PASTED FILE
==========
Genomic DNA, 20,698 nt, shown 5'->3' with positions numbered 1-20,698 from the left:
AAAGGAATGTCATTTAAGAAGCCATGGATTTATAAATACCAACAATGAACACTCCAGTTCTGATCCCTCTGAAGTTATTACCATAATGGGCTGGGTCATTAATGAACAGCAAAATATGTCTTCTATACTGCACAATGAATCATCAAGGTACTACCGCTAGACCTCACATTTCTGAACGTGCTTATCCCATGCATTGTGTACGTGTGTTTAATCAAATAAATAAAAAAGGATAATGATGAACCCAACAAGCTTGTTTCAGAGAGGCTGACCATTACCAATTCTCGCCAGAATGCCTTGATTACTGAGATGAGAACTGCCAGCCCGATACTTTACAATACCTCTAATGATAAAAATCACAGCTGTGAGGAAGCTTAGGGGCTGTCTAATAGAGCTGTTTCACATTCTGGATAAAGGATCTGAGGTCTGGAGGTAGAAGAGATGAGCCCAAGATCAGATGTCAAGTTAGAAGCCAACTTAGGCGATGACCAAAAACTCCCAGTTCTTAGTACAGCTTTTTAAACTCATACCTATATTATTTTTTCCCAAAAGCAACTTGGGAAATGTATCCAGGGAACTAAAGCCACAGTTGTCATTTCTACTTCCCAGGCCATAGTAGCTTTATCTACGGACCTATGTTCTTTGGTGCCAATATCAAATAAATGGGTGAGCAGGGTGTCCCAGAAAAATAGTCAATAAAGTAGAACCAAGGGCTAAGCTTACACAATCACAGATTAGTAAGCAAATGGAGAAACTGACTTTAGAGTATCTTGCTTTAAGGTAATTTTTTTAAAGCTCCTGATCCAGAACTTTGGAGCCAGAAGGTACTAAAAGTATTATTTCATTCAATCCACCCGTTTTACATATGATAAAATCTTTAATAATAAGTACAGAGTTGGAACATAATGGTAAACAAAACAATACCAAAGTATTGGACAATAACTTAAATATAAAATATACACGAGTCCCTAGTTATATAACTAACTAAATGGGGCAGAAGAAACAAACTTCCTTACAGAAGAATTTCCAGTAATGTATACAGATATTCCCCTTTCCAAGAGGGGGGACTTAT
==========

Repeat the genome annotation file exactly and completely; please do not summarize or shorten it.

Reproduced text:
Genomic DNA, 20,698 nt, shown 5'->3' with positions numbered 1-20,698 from the left:
AAAGGAATGTCATTTAAGAAGCCATGGATTTATAAATACCAACAATGAACACTCCAGTTCTGATCCCTCTGAAGTTATTACCATAATGGGCTGGGTCATTAATGAACAGCAAAATATGTCTTCTATACTGCACAATGAATCATCAAGGTACTACCGCTAGACCTCACATTTCTGAACGTGCTTATCCCATGCATTGTGTACGTGTGTTTAATCAAATAAATAAAAAAGGATAATGATGAACCCAACAAGCTTGTTTCAGAGAGGCTGACCATTACCAATTCTCGCCAGAATGCCTTGATTACTGAGATGAGAACTGCCAGCCCGATACTTTACAATACCTCTAATGATAAAAATCACAGCTGTGAGGAAGCTTAGGGGCTGTCTAATAGAGCTGTTTCACATTCTGGATAAAGGATCTGAGGTCTGGAGGTAGAAGAGATGAGCCCAAGATCAGATGTCAAGTTAGAAGCCAACTTAGGCGATGACCAAAAACTCCCAGTTCTTAGTACAGCTTTTTAAACTCATACCTATATTATTTTTTCCCAAAAGCAACTTGGGAAATGTATCCAGGGAACTAAAGCCACAGTTGTCATTTCTACTTCCCAGGCCATAGTAGCTTTATCTACGGACCTATGTTCTTTGGTGCCAATATCAAATAAATGGGTGAGCAGGGTGTCCCAGAAAAATAGTCAATAAAGTAGAACCAAGGGCTAAGCTTACACAATCACAGATTAGTAAGCAAATGGAGAAACTGACTTTAGAGTATCTTGCTTTAAGGTAATTTTTTTAAAGCTCCTGATCCAGAACTTTGGAGCCAGAAGGTACTAAAAGTATTATTTCATTCAATCCACCCGTTTTACATATGATAAAATCTTTAATAATAAGTACAGAGTTGGAACATAATGGTAAACAAAACAATACCAAAGTATTGGACAATAACTTAAATATAAAATATACACGAGTCCCTAGTTATATAACTAACTAAATGGGGCAGAAGAAACAAACTTCCTTACAGAAGAATTTCCAGTAATGTATACAGATATTCCCCTTTCCAAGAGGGGGGACTTAT